NNSA Principal Assistant Deputy Administrator for Military Application Brig. General James C. Dawkins, Jr., was at the Pantex Plant last week to present Defense Programs of Excellence Awards to more than 80 people for their efforts over the past year.
Dawkins presented awards to 88 members of five different teams who worked on projects ranging from metallography of weapons components to analysis of plastic bonded explosives to work on the B53 and B83 weapons. In his comments, he emphasized the importance of the work done at Pantex to help ensure the safety of the country through maintenance of an effective nuclear deterrent.
Dawkins was joined by NNSA Production Office Manager Steve Erhart and B&W Pantex General Manager John Woolery in making the presentations.
Warhead Measurement Campaign- B53 Nuclear Explosive Like Assembly (NELA)
The Warhead Measurement Campaign team exceeded customer expectations by providing extraordinary support of the Defense Programs/Nuclear Nonproliferation warhead measurement campaign. The WMC objective is to obtain a standardized set of signature data from the enduring stockpile and some historical U.S. warheads, pits, and canned subassemblies to provide enhanced predictive capability for the national security community.
B83 Production Team
The B&W Pantex B83 Production Team achieved a significant NNSA milestone following the authorization of the new B83 Tooling Upgrade process by successfully completing the B83 Surveillance workload in FY12. The B83 Tooling Upgrade team, in its implementation of the new process and tooling, was faced with numerous challenges and delays throughout, but remained focused on the goal. They worked diligently to overcome all obstacles and achieved authorization for the new tooling and process on April 26, 2012.
High Explosive Automated Machine Tool Team
The Pantex Plant’s High Explosives Manufacturing department implemented an automatic machine tool changer and tool identification system to increase the safety and efficiency of high explosive machining operations. As tools are being loaded, information programmed on an RFID (Radio Frequency Identification) chip on the tool ensures the proper tool is loaded and programed for the needed operation. The shift from administrative controls to engineering controls saves time and improves the safety of high explosive machining operations. The tool changer was officially approved and in use for explosive machining operations in the 2nd Quarter of 2012.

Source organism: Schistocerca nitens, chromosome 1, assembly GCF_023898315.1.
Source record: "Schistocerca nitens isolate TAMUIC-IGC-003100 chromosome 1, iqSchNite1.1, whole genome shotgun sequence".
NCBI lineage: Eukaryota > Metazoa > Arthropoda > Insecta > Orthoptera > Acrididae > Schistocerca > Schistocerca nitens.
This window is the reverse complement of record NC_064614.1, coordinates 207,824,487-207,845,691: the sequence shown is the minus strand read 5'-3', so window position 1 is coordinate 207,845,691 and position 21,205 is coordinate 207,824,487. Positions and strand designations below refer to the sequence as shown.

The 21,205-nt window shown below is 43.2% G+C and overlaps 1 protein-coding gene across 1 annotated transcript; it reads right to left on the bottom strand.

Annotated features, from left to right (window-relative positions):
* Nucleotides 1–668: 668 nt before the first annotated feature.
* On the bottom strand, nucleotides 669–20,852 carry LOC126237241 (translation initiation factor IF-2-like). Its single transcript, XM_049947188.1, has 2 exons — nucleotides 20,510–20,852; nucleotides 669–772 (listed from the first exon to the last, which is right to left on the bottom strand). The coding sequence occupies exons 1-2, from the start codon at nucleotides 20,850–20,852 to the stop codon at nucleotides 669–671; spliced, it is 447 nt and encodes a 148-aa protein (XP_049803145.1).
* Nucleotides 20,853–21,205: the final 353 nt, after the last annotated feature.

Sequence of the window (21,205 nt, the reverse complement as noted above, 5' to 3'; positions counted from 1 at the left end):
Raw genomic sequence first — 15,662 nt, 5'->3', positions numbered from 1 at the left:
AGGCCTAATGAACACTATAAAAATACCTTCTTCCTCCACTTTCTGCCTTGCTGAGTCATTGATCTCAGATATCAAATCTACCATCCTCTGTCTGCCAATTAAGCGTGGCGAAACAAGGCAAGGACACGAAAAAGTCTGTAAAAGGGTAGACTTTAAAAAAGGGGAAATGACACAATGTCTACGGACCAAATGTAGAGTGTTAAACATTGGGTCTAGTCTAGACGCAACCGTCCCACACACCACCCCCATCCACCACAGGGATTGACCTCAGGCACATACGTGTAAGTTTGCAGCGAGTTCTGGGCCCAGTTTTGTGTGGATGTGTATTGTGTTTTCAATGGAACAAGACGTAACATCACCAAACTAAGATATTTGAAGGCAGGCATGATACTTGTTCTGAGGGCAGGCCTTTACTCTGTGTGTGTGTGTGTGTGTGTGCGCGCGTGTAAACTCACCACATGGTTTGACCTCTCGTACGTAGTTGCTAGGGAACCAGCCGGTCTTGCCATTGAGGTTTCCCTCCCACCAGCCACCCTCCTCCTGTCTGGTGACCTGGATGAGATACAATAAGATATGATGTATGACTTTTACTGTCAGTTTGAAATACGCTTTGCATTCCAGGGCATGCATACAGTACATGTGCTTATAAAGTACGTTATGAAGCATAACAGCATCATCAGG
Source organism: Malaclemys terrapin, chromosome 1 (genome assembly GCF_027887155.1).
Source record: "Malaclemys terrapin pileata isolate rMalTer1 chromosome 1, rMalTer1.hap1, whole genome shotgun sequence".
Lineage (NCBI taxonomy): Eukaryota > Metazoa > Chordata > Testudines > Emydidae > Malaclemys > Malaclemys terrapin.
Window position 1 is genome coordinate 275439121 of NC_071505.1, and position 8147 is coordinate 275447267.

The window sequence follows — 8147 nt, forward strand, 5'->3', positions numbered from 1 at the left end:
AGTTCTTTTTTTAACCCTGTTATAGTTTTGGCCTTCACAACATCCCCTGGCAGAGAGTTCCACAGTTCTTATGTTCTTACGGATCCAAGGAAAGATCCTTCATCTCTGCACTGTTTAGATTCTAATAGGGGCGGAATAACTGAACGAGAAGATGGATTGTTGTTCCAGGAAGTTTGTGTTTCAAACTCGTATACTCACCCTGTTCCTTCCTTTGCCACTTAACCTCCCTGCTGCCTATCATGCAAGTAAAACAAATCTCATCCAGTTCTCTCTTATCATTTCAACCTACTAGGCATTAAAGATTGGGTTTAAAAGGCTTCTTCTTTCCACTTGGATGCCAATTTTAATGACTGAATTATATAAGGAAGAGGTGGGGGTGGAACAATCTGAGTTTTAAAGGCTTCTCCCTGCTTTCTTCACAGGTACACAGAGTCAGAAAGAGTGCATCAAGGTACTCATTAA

Plastic Bonded Explosive Polymers Analytical Team
The Gel Permeation Chromatography (GPC) lab is an integral part of surveillance testing for determining the molecular weight of the binder in plastic bonded explosives. During FY 2012 the GPC lab experienced significant increase in workload. By implementing efficiencies throughout the lab more samples are analyzed in a shorter period of time and instrument calibrations time was improved by as much as 83% in some areas. These efficiencies allowed the GPC lab to meet the scheduled deliverables as well as unscheduled requests to analyze anomalous polymer samples. The GPC scientist presented two papers to the NSE community at the Polymeric Material and Adhesives Conference (Polymac) detailing the new, more efficient methodologies.
Metallography Laboratory Team
The Pantex metallography laboratory team significantly improved metallography lab efficiencies, provided cost savings to the plant, and improved safety in their work processes during FY12. Improvements were made in the preparation of Special Nuclear Material (SNM) metallography specimens resulting in a 50% percent decrease in overall cycle time and a 45% decrease in premium hours worked in the metallography lab. The team also researched and implemented reusable and user friendly silicon molds that could be removed from the cured epoxy by hand without the need for hand tools. This improved not only the safety of the process but also had an indirect effect of improving the overall specimen quality. Metallographic analytical results, in some cases, were given to the customer the same day as the specimens were received. Cost savings are estimated at $30K for just the Pantex metallography lab alone in FY 2012. In addition to the improved epoxy implementation, the metallography laboratory analyzed chain links from new and old hoists after new hoists began to show early wear that exceeded allowances. The team provided chemical analyses results along with recommendations for a solution to the hoist manufacturer and Pantex system owners. Based on the recommendations and the analyses performed by the metallography lab, the manufacturer agreed to provide funds to replace the hoists, saving the government $160K in FY2012 while ensuring weapons production activities requiring hoists were adequately protected.